Haiti president Jovenel Moïse assassinated

The following is taken from Elikya Ngoma’s presentation at the July 12, 2021 webinar, titled “Haiti: Global Black Revolution,” hosted by the African People’s Socialist Party.

HAITI—On Wednesday, July 7, 2021, at approximately 1:00am Haiti President, Jovenel Moïse, was assassinated at his residency, and his wife Martine Moïse was left in critical condition.

The news came as a shock to the world and especially to the people of Ayiti (Haiti).

There immediately began to be a lot of questions raised about this assassination: who did it and why? Who would have access to his house? Where was security? Was security in on it? How did anybody find out? Who took Martine to the hospital?

Perhaps, the biggest question of them all was: given that in October 2019 Moïse began to rule by decree and on January 13, 2020, Moïse announced his dissolvement of the Parliament of Haiti; also, given that Moïse previously fired the Prime Minister and two days before his assassination he appointed a new Prime Minister, who had not officially taken office; who now runs the country?

Lastly, there were also questions raised about the day itself: how will the people react? What about the “gangs?” What is Port-au-Prince, in particular, like right now? “What’s next for Haiti?”

We started to receive a bunch of inconsistent “details” about the assassination. Over the next few days, different lies were being said, including lies about there being “chaos” in the country—when that had not been true.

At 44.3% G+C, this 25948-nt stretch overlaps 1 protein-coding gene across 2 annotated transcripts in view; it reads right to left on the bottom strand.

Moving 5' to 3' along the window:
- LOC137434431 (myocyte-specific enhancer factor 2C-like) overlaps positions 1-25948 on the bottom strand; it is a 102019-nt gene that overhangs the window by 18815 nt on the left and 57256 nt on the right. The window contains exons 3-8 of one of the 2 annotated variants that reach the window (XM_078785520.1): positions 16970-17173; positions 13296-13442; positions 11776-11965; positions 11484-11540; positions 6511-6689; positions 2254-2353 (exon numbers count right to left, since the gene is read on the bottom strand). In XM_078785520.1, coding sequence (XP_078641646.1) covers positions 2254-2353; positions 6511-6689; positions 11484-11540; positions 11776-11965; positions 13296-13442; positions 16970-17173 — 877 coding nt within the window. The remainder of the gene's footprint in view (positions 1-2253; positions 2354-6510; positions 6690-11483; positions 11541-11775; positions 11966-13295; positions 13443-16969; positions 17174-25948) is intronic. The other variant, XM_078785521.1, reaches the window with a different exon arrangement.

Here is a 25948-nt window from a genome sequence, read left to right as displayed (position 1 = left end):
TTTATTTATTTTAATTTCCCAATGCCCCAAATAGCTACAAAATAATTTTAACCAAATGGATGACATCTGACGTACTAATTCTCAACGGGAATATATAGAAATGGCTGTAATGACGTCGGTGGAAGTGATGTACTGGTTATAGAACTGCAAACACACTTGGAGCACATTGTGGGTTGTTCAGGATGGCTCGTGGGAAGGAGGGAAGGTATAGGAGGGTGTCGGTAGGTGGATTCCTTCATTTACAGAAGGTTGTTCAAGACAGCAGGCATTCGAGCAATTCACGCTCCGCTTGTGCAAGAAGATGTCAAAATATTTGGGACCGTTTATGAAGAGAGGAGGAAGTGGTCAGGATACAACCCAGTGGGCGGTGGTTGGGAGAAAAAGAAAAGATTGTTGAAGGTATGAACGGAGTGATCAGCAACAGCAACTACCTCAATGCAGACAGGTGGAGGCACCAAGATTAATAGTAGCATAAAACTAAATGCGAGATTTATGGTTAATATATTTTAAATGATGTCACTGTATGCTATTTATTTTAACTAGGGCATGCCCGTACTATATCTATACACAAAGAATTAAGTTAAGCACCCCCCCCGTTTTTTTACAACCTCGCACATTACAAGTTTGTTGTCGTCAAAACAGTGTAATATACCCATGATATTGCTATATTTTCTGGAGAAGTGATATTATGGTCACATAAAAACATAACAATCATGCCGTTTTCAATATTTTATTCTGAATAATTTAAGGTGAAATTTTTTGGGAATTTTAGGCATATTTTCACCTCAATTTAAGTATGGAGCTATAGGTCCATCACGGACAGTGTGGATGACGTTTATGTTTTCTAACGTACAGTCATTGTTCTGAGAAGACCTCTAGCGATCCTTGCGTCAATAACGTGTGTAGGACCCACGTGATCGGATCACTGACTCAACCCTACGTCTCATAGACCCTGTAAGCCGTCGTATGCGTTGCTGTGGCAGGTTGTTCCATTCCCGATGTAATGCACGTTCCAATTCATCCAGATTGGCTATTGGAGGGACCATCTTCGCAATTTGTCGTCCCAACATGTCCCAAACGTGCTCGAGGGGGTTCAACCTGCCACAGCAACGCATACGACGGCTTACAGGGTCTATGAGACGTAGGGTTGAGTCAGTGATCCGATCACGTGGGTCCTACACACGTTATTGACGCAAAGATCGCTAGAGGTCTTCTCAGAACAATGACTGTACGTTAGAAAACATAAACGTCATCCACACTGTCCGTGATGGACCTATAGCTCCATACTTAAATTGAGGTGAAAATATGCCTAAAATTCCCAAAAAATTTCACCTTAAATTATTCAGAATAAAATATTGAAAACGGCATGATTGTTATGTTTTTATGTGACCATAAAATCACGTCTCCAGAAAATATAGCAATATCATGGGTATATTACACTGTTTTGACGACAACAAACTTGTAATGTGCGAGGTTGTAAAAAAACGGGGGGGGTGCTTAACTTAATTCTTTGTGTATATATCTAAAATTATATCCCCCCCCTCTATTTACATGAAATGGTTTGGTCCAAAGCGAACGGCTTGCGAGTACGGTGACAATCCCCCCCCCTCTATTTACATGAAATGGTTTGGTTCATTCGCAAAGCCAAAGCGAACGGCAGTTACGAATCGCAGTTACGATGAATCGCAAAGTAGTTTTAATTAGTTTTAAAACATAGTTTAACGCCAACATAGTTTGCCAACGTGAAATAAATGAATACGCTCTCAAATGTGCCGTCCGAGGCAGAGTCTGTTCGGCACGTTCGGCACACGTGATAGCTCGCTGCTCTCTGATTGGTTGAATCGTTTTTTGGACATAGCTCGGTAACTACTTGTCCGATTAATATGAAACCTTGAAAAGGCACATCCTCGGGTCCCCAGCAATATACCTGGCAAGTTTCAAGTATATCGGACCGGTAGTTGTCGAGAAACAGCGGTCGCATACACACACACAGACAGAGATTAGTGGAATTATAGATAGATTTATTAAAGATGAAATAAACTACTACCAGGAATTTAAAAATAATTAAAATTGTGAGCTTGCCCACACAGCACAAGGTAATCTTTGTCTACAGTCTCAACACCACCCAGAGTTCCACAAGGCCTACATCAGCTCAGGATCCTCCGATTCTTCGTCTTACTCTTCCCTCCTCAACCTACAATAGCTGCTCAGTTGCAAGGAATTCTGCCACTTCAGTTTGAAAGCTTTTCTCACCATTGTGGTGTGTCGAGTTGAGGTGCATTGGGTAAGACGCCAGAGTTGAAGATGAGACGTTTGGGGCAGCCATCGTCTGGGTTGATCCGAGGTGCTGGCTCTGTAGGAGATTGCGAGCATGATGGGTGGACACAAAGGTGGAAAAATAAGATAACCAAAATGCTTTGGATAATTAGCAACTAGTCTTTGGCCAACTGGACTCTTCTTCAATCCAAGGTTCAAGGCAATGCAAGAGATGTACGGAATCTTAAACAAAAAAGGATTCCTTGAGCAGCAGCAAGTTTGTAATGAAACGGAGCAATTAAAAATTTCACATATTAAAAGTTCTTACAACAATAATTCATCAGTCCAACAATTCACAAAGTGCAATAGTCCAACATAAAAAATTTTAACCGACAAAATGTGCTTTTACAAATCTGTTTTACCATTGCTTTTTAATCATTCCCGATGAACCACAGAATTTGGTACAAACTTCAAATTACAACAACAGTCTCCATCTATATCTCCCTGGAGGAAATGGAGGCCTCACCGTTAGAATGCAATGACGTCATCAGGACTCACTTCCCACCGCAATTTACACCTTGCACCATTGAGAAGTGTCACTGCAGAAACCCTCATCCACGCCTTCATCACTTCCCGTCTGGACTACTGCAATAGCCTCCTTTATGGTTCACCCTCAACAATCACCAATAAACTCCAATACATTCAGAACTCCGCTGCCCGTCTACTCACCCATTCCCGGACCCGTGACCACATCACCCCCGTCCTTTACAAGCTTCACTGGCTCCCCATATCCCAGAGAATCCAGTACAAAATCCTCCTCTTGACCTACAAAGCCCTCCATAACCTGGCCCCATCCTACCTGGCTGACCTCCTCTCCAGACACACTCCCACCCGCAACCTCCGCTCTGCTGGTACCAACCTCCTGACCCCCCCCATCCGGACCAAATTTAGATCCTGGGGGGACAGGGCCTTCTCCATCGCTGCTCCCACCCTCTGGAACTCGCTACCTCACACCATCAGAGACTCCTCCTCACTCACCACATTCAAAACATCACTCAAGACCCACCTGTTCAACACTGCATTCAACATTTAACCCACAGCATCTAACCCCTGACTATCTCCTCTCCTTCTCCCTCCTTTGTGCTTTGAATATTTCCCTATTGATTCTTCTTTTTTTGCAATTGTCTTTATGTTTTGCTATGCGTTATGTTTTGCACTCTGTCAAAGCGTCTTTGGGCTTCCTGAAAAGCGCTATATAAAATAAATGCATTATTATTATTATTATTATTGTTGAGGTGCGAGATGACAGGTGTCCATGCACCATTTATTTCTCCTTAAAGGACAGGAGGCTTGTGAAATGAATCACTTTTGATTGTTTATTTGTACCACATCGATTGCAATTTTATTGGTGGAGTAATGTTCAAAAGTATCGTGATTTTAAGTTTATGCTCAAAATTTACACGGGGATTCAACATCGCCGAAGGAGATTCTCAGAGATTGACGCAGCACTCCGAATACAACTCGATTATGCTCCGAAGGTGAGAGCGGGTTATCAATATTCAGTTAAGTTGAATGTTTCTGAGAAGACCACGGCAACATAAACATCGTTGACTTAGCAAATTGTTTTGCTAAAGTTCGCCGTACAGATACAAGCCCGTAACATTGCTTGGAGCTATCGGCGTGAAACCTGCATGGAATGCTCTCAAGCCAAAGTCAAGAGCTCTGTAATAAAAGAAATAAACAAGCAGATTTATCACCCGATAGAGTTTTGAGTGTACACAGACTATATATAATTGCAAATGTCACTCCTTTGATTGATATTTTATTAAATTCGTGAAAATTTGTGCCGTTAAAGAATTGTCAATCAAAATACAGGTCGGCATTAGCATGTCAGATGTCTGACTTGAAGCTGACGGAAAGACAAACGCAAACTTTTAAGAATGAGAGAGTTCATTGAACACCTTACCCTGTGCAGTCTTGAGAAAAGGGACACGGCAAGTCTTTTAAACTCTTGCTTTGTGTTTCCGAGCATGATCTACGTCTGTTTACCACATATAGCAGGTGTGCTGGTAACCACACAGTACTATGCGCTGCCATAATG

The country was pretty much still and quiet, even the streets of Port-au-Prince, which normally is full of a lot of resistance and protests.
There were also lies about the “need for the United States and the United Nations’ ‘Peacekeepers’ to come into the country to keep ‘stability.’”

Jovenel Moïse’s presidency was one of neocolonialism, lies and deceit

Former Haiti president Jovenel Moïse was the presidential candidate of the Parti Haitien Tèt Kale (PHTK) [Haitian “Bald Headed” Party], whose campaign included promoting him as “the Banana Man” who was going to do good for Haiti by reigniting our economy via agriculture and other production that previously sustained us, as well as promises of things the people of Ayiti should already have, such as, decent roads and 24-hour electricity.

His presidency was protested against by the people of Ayiti from the very beginning. Long-story-short, Jovenel Moïse was a neocolonial leader and a representative of white power in black face.

He was not a martyr nor did he “die for the country,” as some petty bourgeois forces in and out of Haiti are beginning to characterize him.
There has been much speculation as to why Jovenel Moïse would be assassinated, including alleged internal problems within the PHTK.
It has been generally assumed by most people that the United States was involved in the assassination.

It could be for a number of reasons, including that sometimes the imperialists use you and once you’re not useful anymore, they just do what they have to do with you.

In struggle against oppression, there is no sympathy for the oppressors
There has been a mixed response, at least after the first day of shock, about how we should “feel” about the assassination of Jovenel Moïse and that as “Haitians,” we should still be mourning, because he was “still our president.”